Art Stage to Build Understanding of “Many Asias”

Asia covers a large geographical area, comprising many diverse regional art scenes and markets with little dialogue between them. Which is why Art Stage Singapore aims to present a selection of these “many Asias” through dedicated curated country platforms that will help educate collectors about the range of art in the region, says Lorenzo Rudolf, founder and director of Art Stage Singapore.

“An art fair shouldn’t just sell square meters, but should take on the responsibility to inform its clients. It should put the art into context and enable the regional and national scenes to get a better understanding of each other,” he told journalists at a press conference on November 13.

Running January 16 to 19, the fourth edition of Art Stage Singapore will present 100 galleries, about of which 80% are based in Asia-Pacific (including 29 Singapore-based galleries). Two-thirds also exhibited at last year’s fair, which Rudolf describes as a satisfying number of returnees. “You should have 60-80% of your participants stable every year, otherwise it’s deadly to have a fair which has the same names year in, year out,” he noted.

To further the understanding of Asian art, eight “platforms,” or curated sale exhibitions, will shine the spotlight on six countries (Australia, China, Japan, Korea, India, and Taiwan) and two regions, Southeast Asia and Central Asia, with the bulk of the space taken by the Southeast Asian region platform that includes Singapore. These platforms will take up 20% of the fair’s exhibition space, or about 2,000 square meters, and Rudolf is confident the curated format will appeal to collectors seeking to discover new markets. “I am quite sure there will be other fairs which follow us,” he said, adding “We are not doing it just to do something new, but because we think it’s important to build bridges.”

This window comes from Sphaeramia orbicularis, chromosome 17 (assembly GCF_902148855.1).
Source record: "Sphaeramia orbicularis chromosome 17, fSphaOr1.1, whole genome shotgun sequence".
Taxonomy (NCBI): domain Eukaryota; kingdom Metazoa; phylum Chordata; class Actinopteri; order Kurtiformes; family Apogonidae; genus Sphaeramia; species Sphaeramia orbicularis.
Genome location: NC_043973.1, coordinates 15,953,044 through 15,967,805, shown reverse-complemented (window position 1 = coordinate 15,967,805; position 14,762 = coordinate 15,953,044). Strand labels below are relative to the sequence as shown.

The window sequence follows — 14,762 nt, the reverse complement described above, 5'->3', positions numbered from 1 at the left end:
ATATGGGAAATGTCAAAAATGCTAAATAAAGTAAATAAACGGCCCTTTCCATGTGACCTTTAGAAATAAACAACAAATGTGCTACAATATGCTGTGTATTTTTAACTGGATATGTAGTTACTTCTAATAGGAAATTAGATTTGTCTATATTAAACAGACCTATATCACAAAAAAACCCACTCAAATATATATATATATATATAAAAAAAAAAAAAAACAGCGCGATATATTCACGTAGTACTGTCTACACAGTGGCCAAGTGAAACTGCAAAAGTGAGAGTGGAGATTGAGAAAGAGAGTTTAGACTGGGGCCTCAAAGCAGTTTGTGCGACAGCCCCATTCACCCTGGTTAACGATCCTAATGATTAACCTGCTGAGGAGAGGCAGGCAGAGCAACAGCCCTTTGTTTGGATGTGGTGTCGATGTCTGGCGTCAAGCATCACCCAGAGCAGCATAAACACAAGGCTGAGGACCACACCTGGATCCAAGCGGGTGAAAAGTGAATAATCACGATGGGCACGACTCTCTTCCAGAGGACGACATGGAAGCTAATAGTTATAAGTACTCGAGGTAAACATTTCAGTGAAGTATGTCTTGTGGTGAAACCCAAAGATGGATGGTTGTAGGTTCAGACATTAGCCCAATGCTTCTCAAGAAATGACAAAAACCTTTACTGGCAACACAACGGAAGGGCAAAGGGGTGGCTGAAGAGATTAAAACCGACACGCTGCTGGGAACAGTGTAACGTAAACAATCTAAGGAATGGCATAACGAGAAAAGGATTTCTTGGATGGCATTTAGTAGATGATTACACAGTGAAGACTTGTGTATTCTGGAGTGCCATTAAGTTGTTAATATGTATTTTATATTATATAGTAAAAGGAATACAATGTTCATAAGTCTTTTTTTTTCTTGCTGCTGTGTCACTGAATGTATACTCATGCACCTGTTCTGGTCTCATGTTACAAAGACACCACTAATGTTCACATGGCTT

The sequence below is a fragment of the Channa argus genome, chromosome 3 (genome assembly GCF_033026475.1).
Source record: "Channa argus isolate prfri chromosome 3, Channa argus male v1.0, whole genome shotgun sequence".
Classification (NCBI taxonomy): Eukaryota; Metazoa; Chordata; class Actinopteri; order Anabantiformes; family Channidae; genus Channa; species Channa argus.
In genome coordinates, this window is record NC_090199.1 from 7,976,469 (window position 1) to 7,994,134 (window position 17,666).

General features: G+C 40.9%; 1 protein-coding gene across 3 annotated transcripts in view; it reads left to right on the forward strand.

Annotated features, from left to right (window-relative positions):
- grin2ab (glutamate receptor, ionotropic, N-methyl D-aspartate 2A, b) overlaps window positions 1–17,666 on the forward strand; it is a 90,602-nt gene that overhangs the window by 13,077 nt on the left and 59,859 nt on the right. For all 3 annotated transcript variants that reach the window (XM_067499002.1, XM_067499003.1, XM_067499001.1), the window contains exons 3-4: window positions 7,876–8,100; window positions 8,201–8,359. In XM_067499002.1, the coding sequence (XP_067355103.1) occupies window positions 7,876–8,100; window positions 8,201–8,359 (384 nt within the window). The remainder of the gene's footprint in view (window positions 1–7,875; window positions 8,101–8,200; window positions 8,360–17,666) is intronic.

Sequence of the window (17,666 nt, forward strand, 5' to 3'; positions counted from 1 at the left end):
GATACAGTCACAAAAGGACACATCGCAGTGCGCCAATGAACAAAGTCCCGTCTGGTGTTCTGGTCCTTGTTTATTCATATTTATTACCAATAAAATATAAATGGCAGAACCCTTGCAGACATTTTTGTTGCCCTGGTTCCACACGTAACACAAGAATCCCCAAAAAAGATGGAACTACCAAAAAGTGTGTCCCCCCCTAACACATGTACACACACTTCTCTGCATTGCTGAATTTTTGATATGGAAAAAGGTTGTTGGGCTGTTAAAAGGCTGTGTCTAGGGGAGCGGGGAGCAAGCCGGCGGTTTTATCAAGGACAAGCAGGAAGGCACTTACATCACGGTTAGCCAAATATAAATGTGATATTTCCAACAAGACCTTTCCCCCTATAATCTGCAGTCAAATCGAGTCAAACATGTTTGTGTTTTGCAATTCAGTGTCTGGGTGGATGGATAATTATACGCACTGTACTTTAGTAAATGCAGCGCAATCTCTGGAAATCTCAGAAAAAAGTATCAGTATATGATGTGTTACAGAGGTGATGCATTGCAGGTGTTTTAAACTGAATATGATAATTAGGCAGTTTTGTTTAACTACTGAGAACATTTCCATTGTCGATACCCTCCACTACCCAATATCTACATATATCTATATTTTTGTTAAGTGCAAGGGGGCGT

Each platform will be curated by an “expert” in the field, offering collectors a mix of established and emerging artists, though the focus will be on emerging artists, he added. Unlike the Indonesia pavilion of 2013, where artists were selling directly to the public with the fair taking a 50% cut on sales, which raised eyebrows when announced in 2013, this year, the artists on each platform will be represented by a gallery. Rudolf described last year’s Pavilion decision as an “experiment” and said that while there had been some sales, the fair had “hardly covered its costs.”

Art Stage decided this year Singapore should be included in the SEA platform, rather than have its own “ghetto,” because after three years of having small platforms dedicated to Singapore, it was felt Singapore art could be positioned more strongly as part of a Southeast Asian platform.

It would not be Art Stage without a little controversy. This year, it comes in the form of one of the platform’s curators. The well-known Taiwanese collector Rudy Tseng has been selected to curate the Taiwanese platform, but Rudolf defended the choice by saying Tseng had already curated several exhibitions, including the third edition of Dojima River Biennale in Osaka. “And to be frank, I don’t know many curators who are not somehow related to the market nowadays,” he pointed out.

In a statement, Tseng said that as a curator he’s driven by the wish to introduce good Taiwanese artist to other parts of the world. “Taiwan is known for its advancement in technology, which many artists are relying on. The complex colonial background of Taiwan has influenced artists drastically and becomes the major inspiration for their work,” he noted.

Other curators are Aaron Seeto (for Australia), Huang Du (China), Bose Krishnamachari (India), Mami Kataoka (Japan), Kim Sung Won (Korea), Rudy Tseng (Taiwan), and Charles Merewether (Central Asia), and for Southeast Asia’s platform the curators are Roger Nelson (Cambodia), Jim Supangkat (Indonesia), Simon Soon (Malaysia), Isabel Ching (Myanmar), Patrick Flores (Philippines), and Gridthiya Gaweewong (Thailand).

As first published on